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Spaghetti Basterds

Alfred Hitchcock’s bomb theory remains perhaps the easiest way to describe suspense.

Hitchcock’s theory dictates that by showing the audience a bomb under the table two men are sitting at, the director is generating suspense. Pedestrian conversation between the two men subsequently turns into a white-knuckle experience, as the audience waits for the bomb to go off.

Quentin Tarantino uses this technique at least twice during Inglourious Basterds, his latest directorial creation, which features an alternative take on the Nazi regime and its eventual demise circa World War II.

Hans Landa (Christoph Waltz, right) questions Perrier LaPadite (Denis Menochet).

The first instance of this is during the opening scene, in which Colonel Hans Landa (played by the show-stealing Christoph Waltz), nicknamed “The Jew Hunter,” visits a French dairy farmer.

Through pedestrian conversation, Landa’s purpose for the visit surfaces: He is searching for an unaccounted Jewish family. Instead of a bomb under a table, Tarantino uses the family under the floorboards. This extended scene firmly establishes Inglourious as much more than a film to later get labeled as standard war or action fare.

Yes, the film involves World War II and there are bursts of action. But Tarantino’s mastery of suspense paired with his uncanny ability to develop compelling characters and plot instantly plucks Inglourious far away from some paint-by-numbers action flick.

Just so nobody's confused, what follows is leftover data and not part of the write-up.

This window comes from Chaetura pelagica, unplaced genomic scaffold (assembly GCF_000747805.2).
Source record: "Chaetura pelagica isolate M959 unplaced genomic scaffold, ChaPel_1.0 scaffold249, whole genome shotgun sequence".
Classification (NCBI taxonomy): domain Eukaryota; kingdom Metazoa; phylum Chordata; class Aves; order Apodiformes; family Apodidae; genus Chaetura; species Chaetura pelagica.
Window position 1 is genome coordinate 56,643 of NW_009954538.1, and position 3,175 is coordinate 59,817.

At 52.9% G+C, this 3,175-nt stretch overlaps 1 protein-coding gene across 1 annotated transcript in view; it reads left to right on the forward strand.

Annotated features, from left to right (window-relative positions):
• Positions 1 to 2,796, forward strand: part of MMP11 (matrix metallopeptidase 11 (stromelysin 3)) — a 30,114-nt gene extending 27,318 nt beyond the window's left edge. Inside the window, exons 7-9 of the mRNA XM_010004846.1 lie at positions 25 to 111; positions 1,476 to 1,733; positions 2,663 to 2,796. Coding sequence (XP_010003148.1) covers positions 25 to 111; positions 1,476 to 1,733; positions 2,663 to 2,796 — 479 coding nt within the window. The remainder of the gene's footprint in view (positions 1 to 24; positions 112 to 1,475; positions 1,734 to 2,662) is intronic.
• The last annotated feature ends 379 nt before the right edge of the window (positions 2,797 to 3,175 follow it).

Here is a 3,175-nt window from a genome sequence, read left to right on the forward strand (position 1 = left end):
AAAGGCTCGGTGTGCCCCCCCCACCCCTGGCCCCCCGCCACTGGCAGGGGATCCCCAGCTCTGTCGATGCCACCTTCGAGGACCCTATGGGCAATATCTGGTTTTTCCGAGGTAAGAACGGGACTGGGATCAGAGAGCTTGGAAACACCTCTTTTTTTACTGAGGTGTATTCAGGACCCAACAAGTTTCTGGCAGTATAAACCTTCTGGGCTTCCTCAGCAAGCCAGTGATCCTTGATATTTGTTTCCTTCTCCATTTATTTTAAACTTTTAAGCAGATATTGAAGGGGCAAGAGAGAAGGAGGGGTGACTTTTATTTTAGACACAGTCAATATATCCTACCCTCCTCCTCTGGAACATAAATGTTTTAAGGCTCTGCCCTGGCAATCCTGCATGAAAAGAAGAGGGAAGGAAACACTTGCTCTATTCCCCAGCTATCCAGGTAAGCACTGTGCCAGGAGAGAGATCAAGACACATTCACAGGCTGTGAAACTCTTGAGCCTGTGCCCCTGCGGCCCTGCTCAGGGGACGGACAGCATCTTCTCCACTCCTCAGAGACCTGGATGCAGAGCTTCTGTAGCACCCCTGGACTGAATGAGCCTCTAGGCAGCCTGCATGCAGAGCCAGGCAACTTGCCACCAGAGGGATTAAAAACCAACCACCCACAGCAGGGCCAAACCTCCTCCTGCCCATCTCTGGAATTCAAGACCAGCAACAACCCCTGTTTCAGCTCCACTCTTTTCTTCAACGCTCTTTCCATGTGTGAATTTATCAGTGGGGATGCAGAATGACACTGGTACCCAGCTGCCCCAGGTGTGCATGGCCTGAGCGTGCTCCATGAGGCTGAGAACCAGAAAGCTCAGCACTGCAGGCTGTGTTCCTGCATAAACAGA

Some may dislike Tarantino’s revisionist history. Those people fail to understand Tarantino has no intention of translating pages from a history book to the screen.

Instead, he wants to put the Tarantino stamp on an infamous section of history. Factual characters such as Adolf Hitler and Joseph Goebbels share an existence with the fictional Aldo Raine (Brad Pitt) and his band of Basterds, who share a hunger to exterminate virtually every Nazi they meet.

In several ways, Inglourious is Tarantino’s most daring film: a loaded statement when you consider his last two films were tributes to Hong Kong martial arts (Kill Bill Vol. 2) and exploitation movies (Death Proof).

He pulls himself away from his trademark retro-modern universe where characters frequent cafes and taverns and still listen to The Delfonics on vinyl. He relocates and sets up shop in a completely different time, where he strips away the pop culture references and ‘70s-fusedsoundtrack synonymous with his other directorial efforts.

And still, Inglourious unmistakably has Tarantino’s fingerprints all over it. There’s his knack for plugging famous actors into quirky roles.

Pitt as Aldo Raine is a far cry from the clean-cut, eloquent Pitt engaging in heists with George Clooney by his side in the Ocean’s trilogy. The scar- and abrasion-covered Raine is a gruff, Tennesseeborn bootlegger, who would most certainly rather kill a troop of “Natsees” than rip off a casino.

There is the fluid dialogue that always seems to knock 150 minutes off the clock quicker than films half as long. Then there is the unorthodox manner in which several characters are introduced. We might get a quick narrative introduction or a simple scribbling of the character’s name accompanied by an arrow on screen.

And of course, no Tarantino film is complete without an homage to some film niche. With Inglourious, it’s the Spaghetti Western, a genre popularized in the 1960s by then unknown Clint Eastwood. To this effect, Tarantino drops his traditionally nostalgic soundtrack in favor of compositions from Ennio Morricone, the Italian-born composer whose scores helped define these Eastwood features.

Inglourious serves as another testament not just to Tarantino’s personal love of movies, but also his ability to dabble in new areas and still create classic cinema.

**** out of ****